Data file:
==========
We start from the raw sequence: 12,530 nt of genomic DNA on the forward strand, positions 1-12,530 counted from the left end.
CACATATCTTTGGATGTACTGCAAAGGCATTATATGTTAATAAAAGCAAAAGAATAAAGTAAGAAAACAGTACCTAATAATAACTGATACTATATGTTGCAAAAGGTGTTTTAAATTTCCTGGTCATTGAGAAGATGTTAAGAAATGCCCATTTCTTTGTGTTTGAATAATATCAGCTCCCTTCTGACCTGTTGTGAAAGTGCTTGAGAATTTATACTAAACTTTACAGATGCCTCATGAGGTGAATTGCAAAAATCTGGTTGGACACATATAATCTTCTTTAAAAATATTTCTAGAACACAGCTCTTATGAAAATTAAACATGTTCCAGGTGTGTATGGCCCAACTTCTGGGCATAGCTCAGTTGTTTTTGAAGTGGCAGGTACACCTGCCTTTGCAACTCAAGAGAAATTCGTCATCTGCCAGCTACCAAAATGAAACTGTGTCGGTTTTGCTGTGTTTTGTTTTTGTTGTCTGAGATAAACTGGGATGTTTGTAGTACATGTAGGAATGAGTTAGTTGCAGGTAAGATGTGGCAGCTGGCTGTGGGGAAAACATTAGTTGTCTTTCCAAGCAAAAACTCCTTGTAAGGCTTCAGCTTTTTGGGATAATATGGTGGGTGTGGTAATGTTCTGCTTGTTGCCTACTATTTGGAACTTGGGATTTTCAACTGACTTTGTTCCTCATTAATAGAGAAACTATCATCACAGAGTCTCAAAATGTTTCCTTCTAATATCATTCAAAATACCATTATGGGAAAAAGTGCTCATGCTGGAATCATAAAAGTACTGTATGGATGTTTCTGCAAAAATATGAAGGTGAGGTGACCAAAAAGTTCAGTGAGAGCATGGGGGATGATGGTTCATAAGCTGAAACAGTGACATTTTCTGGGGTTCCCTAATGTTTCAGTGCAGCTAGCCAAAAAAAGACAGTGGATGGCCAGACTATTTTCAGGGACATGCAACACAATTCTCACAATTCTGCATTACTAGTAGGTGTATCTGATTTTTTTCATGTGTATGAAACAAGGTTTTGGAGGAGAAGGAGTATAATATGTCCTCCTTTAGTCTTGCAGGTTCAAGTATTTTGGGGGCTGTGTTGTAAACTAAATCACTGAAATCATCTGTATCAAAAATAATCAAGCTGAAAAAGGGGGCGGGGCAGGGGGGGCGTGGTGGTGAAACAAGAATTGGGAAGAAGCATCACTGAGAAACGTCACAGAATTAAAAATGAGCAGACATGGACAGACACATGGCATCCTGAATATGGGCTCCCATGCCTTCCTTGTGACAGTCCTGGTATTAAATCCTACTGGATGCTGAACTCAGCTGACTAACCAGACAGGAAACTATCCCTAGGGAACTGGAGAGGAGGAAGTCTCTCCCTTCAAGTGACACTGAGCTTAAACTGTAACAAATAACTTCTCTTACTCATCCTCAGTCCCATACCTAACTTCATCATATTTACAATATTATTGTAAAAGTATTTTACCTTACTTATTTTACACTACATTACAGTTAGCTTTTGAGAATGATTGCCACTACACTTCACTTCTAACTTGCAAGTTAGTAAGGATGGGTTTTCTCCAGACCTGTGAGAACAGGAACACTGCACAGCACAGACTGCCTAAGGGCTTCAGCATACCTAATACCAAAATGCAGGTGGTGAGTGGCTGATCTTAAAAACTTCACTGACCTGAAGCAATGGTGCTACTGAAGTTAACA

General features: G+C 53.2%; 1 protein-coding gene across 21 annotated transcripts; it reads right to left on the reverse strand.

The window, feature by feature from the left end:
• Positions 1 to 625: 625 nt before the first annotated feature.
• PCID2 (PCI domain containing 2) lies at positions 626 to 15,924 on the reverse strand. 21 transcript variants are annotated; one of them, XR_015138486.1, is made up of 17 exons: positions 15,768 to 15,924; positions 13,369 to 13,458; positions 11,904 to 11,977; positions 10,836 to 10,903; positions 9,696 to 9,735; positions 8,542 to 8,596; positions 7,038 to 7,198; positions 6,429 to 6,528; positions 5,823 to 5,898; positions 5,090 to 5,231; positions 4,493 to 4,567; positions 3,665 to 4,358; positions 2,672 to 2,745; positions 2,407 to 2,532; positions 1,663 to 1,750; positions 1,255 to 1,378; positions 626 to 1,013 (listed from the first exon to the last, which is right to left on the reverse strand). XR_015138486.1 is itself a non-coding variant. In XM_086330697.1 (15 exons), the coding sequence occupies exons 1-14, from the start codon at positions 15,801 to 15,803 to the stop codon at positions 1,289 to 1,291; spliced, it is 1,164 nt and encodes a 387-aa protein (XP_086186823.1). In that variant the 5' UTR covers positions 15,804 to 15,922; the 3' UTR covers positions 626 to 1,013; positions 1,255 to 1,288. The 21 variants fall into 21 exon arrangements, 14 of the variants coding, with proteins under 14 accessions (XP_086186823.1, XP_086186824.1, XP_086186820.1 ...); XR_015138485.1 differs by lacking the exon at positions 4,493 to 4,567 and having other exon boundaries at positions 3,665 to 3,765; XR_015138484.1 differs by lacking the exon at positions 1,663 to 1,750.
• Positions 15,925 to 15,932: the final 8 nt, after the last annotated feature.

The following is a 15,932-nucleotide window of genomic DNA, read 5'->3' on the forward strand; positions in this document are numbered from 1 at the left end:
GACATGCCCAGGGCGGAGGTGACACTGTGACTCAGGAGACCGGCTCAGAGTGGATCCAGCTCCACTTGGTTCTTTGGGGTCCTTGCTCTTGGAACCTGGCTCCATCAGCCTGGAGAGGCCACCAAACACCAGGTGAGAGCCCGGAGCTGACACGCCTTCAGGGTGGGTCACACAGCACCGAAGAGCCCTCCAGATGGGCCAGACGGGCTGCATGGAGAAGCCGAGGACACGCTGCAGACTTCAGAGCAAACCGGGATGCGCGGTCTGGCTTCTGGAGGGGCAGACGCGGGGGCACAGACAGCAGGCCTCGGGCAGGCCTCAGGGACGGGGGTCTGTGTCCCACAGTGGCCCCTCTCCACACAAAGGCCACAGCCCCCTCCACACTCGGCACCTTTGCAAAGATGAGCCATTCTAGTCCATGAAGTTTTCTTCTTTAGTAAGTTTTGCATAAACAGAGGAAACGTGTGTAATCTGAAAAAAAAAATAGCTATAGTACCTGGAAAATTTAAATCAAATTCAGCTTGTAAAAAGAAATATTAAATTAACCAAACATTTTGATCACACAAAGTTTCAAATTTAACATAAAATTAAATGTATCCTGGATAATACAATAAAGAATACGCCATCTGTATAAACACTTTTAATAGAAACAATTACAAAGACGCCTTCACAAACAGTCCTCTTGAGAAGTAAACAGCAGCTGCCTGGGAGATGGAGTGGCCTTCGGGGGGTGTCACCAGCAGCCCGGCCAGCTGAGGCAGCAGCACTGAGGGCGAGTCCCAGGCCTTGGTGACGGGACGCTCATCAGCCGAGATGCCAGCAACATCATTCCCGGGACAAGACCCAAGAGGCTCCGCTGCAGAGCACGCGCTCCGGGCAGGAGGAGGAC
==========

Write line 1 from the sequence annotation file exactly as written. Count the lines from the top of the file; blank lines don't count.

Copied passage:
We start from the raw sequence: 12,530 nt of genomic DNA on the forward strand, positions 1-12,530 counted from the left end.